Despite the decline of the middle class, college administrators tell professors like me that they must offer more and more luxurious student housing to keep up with the fact that kids today don’t grow up sharing a bedroom. From the NYT:
COLUMBIA, Mo. — Brenden Heiland had breathed the vanilla lavender-scented clubhouse air. He had seen the beach volleyball court, toured the game room equipped with billiards, Ping-Pong and air hockey tables, and learned with delight of the Friday pool parties with a D.J., free food and snow cones, spiked with rum for those of age.
Now, as he and the three friends he was apartment hunting with stood peering at the pool, Mr. Heiland, 19, pondered what life might be like if he chose to live in this off-campus complex, the Grove, when his sophomore year at the University of Missouri begins this fall.
“It’s like a vacation, almost,” he said. “I’m not going to go to class — that’s how I look at it.”
As private housing developers try harder than ever to outdo the amenities that their competitors offer in college towns, concern is growing about the academic and social consequences of upscale off-campus student housing.
The spas, tanning salons and sprawling pools offered by these complexes, which often require their tenants to be students, are a far cry from the traditional on-campus residence halls that may house classrooms and faculty and host lectures and academic discussions.
What happened to those cement block prison cell dorm rooms of the 1970s?
During hard times people buy second hand goods. I have a bunch of furniture I bought used from other people’s houses–still quite nice. Here’s the WSJ:
That Perfect Dining Room Table? No One Wants It, Even If It’s Free
. . . Whether moving to a smaller abode or simply cleaning out, many people are making an unwelcome discovery: Their prized family heirlooms have turned into junk. Upholstered sofas, formal dining tables and hutches, Victorian-style mahogany and oak furniture, entertainment units, bulky television sets, pianos—all have become almost impossible to sell or, in some cases, give away.
The furnishings industry has a name for the big, dated wood-finished and upholstered pieces that no one wants anymore—”brown furniture.” Stockpiles of “brown leather and brown Ultrasuede couches have nowhere to go,” says Jeffrey Brooks, a Long Valley, N.J., interior designer.
What happened to the market for secondhand furniture? Those consumers are shopping at Ikea, Wal-Mart and Target, says Jerry Epperson, a partner at Mann, Armistead and Epperson, a Richmond, Va., investment bank specializing in the home-furnishings sector. The cost of furniture, in constant dollars, has fallen on average about 50% over the past 30 years, he says, the result of the availability of cheaper imports.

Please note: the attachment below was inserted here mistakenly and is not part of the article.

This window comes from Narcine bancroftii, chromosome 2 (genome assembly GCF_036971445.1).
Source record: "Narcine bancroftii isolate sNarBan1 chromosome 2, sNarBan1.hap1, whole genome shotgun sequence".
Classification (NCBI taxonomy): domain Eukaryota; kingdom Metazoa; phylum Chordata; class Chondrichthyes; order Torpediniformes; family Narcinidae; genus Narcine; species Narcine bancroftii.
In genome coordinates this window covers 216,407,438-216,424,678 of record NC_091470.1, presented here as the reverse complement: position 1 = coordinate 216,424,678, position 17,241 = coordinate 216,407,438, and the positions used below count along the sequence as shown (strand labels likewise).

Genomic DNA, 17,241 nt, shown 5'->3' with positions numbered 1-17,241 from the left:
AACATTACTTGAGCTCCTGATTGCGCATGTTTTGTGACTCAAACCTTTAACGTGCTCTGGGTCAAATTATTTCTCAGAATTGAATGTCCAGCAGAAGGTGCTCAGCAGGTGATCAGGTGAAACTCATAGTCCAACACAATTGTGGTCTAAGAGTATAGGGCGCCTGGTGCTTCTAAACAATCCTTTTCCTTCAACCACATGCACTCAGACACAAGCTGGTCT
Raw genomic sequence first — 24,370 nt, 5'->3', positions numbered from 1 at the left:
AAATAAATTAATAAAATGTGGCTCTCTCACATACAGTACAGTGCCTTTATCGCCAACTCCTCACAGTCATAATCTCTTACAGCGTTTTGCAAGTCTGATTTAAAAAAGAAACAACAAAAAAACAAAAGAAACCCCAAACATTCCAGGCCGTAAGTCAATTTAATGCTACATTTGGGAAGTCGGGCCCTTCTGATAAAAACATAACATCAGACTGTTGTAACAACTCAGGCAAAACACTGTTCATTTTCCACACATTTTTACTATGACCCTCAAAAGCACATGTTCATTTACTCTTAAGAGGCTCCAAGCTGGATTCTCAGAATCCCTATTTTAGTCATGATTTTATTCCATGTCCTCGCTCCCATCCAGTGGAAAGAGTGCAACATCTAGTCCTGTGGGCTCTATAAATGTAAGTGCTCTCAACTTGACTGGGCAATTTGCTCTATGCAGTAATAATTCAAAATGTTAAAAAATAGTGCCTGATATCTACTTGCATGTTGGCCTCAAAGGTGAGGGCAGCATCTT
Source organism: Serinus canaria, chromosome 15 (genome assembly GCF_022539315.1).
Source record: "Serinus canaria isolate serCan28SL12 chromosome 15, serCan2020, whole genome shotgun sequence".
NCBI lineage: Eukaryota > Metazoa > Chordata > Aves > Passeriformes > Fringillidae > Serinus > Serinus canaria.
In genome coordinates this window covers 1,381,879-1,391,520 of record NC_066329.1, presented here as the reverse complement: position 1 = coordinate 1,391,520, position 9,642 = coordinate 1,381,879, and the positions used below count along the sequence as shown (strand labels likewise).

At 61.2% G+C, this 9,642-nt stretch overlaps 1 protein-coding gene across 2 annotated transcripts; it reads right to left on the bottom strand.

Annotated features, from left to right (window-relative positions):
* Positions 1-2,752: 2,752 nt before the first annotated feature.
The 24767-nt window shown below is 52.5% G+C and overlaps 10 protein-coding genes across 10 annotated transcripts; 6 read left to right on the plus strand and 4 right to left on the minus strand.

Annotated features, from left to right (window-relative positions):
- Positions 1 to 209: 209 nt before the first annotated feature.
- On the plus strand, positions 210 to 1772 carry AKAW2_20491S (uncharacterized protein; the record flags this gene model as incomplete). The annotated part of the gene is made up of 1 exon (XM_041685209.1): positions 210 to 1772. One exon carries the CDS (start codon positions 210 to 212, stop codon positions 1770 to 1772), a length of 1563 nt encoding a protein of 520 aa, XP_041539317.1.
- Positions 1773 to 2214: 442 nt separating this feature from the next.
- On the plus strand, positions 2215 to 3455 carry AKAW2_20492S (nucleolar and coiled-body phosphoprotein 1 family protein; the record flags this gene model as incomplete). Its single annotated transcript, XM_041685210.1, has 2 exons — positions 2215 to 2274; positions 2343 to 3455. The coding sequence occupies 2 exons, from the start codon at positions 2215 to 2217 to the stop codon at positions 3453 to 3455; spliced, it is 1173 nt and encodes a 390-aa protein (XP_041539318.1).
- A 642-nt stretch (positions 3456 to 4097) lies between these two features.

Even the Salvation Army, known for making furniture pickups, has become pickier in recent years, says Major Greg Davis, a general secretary at the nonprofit. Delivery-truck drivers began carrying Internet-enabled tablets about two years ago. When in doubt, they take a quick photo of a piece and send it ahead to the local store to make sure it will be accepted. Many shelving units are turned away, he says, as are pianos . . .
OK, some of that baroque brown stuff is pretty hideous, but still . . .
Alan Blinder is a very bright and well-intentioned liberal:
Concentrating on, say, the growing gap between the upper 1% and the lower 99% leads Mr. Piketty to advocate such redistributive policies as higher top income-tax rates, stiffer inheritance taxes and a progressive tax on wealth.
But if you dote instead on plight of the lower 15%-20%, or even on the lack of progress of the lower 50%, you are led to think about policies like giving poor children preschool education, bolstering Medicaid, raising the minimum wage, expanding the Earned Income Tax Credit, and defending anti-poverty programs like food stamps.
These two policy agendas are not inconsistent, but they are certainly very different. The first tries to level from the top; the second tries to level from the bottom. Between the two, I’d like to think that most Americans join me in favoring the second. But I’m worried. Does Pikettymania prove me wrong?
Yes it does Mr. Blinder. I may not agree with all of Blinder’s policy recommendations, but he’s thinking like a good utilitarian. In a rational world we’d do “free policies” that help the middle class, like simplifying taxes, abolishing the FDA, removing occupational licensing laws, monetary stimulus to create jobs, etc. But when it came to policies that actually cost money, we’d focus on the poor in America, or even better on the much poorer people in developing countries. But not the middle class.
The plight of the American middle class is perhaps the phoniest issue I’ve ever seen. I don’t know the agenda of the people obsessing about this issue, but I’m pretty sure it’s not utilitarianism.